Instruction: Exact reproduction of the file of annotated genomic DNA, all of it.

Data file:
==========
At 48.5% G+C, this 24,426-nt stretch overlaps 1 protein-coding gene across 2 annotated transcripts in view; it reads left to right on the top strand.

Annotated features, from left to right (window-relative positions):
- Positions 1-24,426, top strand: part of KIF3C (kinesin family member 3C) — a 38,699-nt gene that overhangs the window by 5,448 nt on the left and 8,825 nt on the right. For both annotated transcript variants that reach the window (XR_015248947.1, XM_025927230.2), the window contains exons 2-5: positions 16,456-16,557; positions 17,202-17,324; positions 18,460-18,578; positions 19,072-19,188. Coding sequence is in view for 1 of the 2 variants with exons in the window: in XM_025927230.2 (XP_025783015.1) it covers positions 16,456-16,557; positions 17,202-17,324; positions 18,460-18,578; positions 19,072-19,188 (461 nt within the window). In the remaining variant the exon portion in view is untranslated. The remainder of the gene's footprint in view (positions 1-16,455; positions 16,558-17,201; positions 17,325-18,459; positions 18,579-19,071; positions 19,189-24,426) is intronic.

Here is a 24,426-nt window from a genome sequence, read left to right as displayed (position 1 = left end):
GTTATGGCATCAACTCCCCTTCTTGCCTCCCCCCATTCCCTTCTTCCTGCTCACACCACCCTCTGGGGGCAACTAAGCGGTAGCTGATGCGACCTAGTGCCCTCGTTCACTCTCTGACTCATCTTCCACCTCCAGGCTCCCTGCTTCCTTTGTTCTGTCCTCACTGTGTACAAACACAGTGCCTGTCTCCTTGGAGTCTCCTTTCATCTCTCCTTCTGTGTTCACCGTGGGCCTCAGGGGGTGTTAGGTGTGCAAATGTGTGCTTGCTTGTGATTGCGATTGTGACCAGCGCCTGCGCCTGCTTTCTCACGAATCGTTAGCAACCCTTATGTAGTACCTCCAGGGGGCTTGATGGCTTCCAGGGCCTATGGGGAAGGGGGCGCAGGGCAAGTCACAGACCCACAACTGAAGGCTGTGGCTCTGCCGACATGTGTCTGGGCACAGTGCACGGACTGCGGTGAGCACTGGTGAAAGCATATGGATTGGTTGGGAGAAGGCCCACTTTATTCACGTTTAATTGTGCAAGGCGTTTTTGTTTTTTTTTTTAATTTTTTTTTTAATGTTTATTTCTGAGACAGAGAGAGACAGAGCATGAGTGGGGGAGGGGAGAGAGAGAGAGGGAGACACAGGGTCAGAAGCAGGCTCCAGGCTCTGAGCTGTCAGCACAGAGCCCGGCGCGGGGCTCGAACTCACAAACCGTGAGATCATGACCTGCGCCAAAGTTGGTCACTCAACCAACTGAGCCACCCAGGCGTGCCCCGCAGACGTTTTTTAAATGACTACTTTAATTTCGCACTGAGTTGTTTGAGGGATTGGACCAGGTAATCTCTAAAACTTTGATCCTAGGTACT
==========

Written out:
At 48.5% G+C, this 24,426-nt stretch overlaps 1 protein-coding gene across 2 annotated transcripts in view; it reads left to right on the top strand.

Annotated features, from left to right (window-relative positions):
- Positions 1-24,426, top strand: part of KIF3C (kinesin family member 3C) — a 38,699-nt gene that overhangs the window by 5,448 nt on the left and 8,825 nt on the right. For both annotated transcript variants that reach the window (XR_015248947.1, XM_025927230.2), the window contains exons 2-5: positions 16,456-16,557; positions 17,202-17,324; positions 18,460-18,578; positions 19,072-19,188. Coding sequence is in view for 1 of the 2 variants with exons in the window: in XM_025927230.2 (XP_025783015.1) it covers positions 16,456-16,557; positions 17,202-17,324; positions 18,460-18,578; positions 19,072-19,188 (461 nt within the window). In the remaining variant the exon portion in view is untranslated. The remainder of the gene's footprint in view (positions 1-16,455; positions 16,558-17,201; positions 17,325-18,459; positions 18,579-19,071; positions 19,189-24,426) is intronic.

Here is a 24,426-nt window from a genome sequence, read left to right as displayed (position 1 = left end):
GTTATGGCATCAACTCCCCTTCTTGCCTCCCCCCATTCCCTTCTTCCTGCTCACACCACCCTCTGGGGGCAACTAAGCGGTAGCTGATGCGACCTAGTGCCCTCGTTCACTCTCTGACTCATCTTCCACCTCCAGGCTCCCTGCTTCCTTTGTTCTGTCCTCACTGTGTACAAACACAGTGCCTGTCTCCTTGGAGTCTCCTTTCATCTCTCCTTCTGTGTTCACCGTGGGCCTCAGGGGGTGTTAGGTGTGCAAATGTGTGCTTGCTTGTGATTGCGATTGTGACCAGCGCCTGCGCCTGCTTTCTCACGAATCGTTAGCAACCCTTATGTAGTACCTCCAGGGGGCTTGATGGCTTCCAGGGCCTATGGGGAAGGGGGCGCAGGGCAAGTCACAGACCCACAACTGAAGGCTGTGGCTCTGCCGACATGTGTCTGGGCACAGTGCACGGACTGCGGTGAGCACTGGTGAAAGCATATGGATTGGTTGGGAGAAGGCCCACTTTATTCACGTTTAATTGTGCAAGGCGTTTTTGTTTTTTTTTTTAATTTTTTTTTTAATGTTTATTTCTGAGACAGAGAGAGACAGAGCATGAGTGGGGGAGGGGAGAGAGAGAGAGGGAGACACAGGGTCAGAAGCAGGCTCCAGGCTCTGAGCTGTCAGCACAGAGCCCGGCGCGGGGCTCGAACTCACAAACCGTGAGATCATGACCTGCGCCAAAGTTGGTCACTCAACCAACTGAGCCACCCAGGCGTGCCCCGCAGACGTTTTTTAAATGACTACTTTAATTTCGCACTGAGTTGTTTGAGGGATTGGACCAGGTAATCTCTAAAACTTTGATCCTAGGTACT